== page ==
DP6527 Interactions Between Workers and the Technology of Production: Evidence from Professional Baseball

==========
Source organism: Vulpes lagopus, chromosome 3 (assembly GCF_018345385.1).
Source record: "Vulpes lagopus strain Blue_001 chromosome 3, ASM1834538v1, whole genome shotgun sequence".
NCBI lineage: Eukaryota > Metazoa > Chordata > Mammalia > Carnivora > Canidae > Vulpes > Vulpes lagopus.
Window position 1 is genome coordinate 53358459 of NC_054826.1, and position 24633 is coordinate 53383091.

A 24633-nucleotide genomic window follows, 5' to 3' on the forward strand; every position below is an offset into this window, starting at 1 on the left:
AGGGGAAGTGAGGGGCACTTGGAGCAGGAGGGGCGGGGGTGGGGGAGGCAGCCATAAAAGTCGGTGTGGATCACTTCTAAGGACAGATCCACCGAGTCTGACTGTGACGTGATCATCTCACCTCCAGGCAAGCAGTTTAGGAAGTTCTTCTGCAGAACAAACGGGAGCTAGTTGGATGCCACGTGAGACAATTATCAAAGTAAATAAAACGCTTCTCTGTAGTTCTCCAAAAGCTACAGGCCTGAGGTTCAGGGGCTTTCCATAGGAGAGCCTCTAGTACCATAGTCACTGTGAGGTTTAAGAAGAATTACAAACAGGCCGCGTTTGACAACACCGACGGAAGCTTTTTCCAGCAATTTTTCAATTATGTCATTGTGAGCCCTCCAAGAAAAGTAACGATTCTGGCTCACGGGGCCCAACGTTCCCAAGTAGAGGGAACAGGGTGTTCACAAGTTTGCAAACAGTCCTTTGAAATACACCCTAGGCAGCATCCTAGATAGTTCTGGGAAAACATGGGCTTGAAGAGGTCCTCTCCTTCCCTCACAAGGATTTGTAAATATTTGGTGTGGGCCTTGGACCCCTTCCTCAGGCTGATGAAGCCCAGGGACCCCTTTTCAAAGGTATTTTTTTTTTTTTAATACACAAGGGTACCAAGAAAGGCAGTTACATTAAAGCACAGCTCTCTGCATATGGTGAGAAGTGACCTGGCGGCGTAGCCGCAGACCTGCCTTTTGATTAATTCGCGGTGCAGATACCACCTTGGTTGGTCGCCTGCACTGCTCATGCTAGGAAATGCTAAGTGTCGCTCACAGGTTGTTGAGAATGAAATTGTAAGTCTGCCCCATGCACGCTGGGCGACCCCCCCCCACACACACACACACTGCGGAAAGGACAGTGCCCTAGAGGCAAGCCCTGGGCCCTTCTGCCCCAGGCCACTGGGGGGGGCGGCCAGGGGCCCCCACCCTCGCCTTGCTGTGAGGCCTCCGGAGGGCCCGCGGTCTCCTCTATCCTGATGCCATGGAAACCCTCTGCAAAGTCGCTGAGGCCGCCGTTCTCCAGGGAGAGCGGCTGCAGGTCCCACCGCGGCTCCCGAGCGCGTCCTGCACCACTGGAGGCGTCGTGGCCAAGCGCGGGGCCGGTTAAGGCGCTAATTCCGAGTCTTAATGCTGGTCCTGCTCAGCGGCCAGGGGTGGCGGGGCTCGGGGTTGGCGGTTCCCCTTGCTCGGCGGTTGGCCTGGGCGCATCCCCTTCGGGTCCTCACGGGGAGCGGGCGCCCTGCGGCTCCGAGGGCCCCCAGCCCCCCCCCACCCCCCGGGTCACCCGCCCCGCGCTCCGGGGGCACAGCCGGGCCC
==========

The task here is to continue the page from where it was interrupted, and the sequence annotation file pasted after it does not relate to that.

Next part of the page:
This paper examines how the effort choices of workers within the same firm interact with each other. In contrast to the existing literature, we show that workers can affect the productivity of their co-workers based on income maximization considerations, rather than relying on behavioural considerations such as peer pressure, social norms, and shame. Theoretically, we show that a worker's effort has a positive effect on the effort of co-workers if they are complements in production, and a negative effect if they are substitutes. The theory is tested using panel data on the performance of baseball players from 1970 to 2003. The empirical analysis shows that a player's batting average significantly increases with the batting performance of his peers, but decreases with the quality of the team's pitching. Furthermore, a pitcher's performance increases with the pitching quality of his team-mates, but is unaffected by the batting output of the team. These results are inconsistent with behavioural explanations which predict that shirking by any kind of worker will increase shirking by all fellow workers. The results are consistent with the idea that the effort choices of workers interact in ways that are dependent on the technology of production. These findings are robust to controlling for individual fixed-effects, and to using changes in the composition of one's co-workers in order to produce exogenous variation in the performance of one's peers.